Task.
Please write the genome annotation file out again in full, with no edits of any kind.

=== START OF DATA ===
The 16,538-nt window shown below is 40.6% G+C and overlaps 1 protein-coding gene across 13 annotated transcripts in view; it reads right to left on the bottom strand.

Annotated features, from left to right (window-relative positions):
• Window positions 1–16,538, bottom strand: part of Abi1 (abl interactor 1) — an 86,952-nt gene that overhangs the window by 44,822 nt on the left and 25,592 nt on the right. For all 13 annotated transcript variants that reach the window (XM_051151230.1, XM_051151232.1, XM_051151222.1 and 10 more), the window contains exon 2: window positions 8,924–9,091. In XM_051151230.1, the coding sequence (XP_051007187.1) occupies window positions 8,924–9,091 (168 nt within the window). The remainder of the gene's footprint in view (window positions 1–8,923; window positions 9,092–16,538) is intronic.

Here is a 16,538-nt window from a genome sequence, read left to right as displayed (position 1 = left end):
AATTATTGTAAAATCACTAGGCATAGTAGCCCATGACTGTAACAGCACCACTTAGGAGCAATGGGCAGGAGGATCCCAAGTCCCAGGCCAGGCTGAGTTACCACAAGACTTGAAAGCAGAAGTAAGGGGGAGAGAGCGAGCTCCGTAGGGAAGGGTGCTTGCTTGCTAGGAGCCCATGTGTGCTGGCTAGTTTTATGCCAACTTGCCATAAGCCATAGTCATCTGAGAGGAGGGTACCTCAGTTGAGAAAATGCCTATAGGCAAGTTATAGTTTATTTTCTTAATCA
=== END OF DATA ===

The 16,538-nt window shown below is 40.6% G+C and overlaps 1 protein-coding gene across 13 annotated transcripts in view; it reads right to left on the bottom strand.

Annotated features, from left to right (window-relative positions):
• Window positions 1–16,538, bottom strand: part of Abi1 (abl interactor 1) — an 86,952-nt gene that overhangs the window by 44,822 nt on the left and 25,592 nt on the right. For all 13 annotated transcript variants that reach the window (XM_051151230.1, XM_051151232.1, XM_051151222.1 and 10 more), the window contains exon 2: window positions 8,924–9,091. In XM_051151230.1, the coding sequence (XP_051007187.1) occupies window positions 8,924–9,091 (168 nt within the window). The remainder of the gene's footprint in view (window positions 1–8,923; window positions 9,092–16,538) is intronic.

Here is a 16,538-nt window from a genome sequence, read left to right as displayed (position 1 = left end):
AATTATTGTAAAATCACTAGGCATAGTAGCCCATGACTGTAACAGCACCACTTAGGAGCAATGGGCAGGAGGATCCCAAGTCCCAGGCCAGGCTGAGTTACCACAAGACTTGAAAGCAGAAGTAAGGGGGAGAGAGCGAGCTCCGTAGGGAAGGGTGCTTGCTTGCTAGGAGCCCATGTGTGCTGGCTAGTTTTATGCCAACTTGCCATAAGCCATAGTCATCTGAGAGGAGGGTACCTCAGTTGAGAAAATGCCTATAGGCAAGTTATAGTTTATTTTCTTAATCA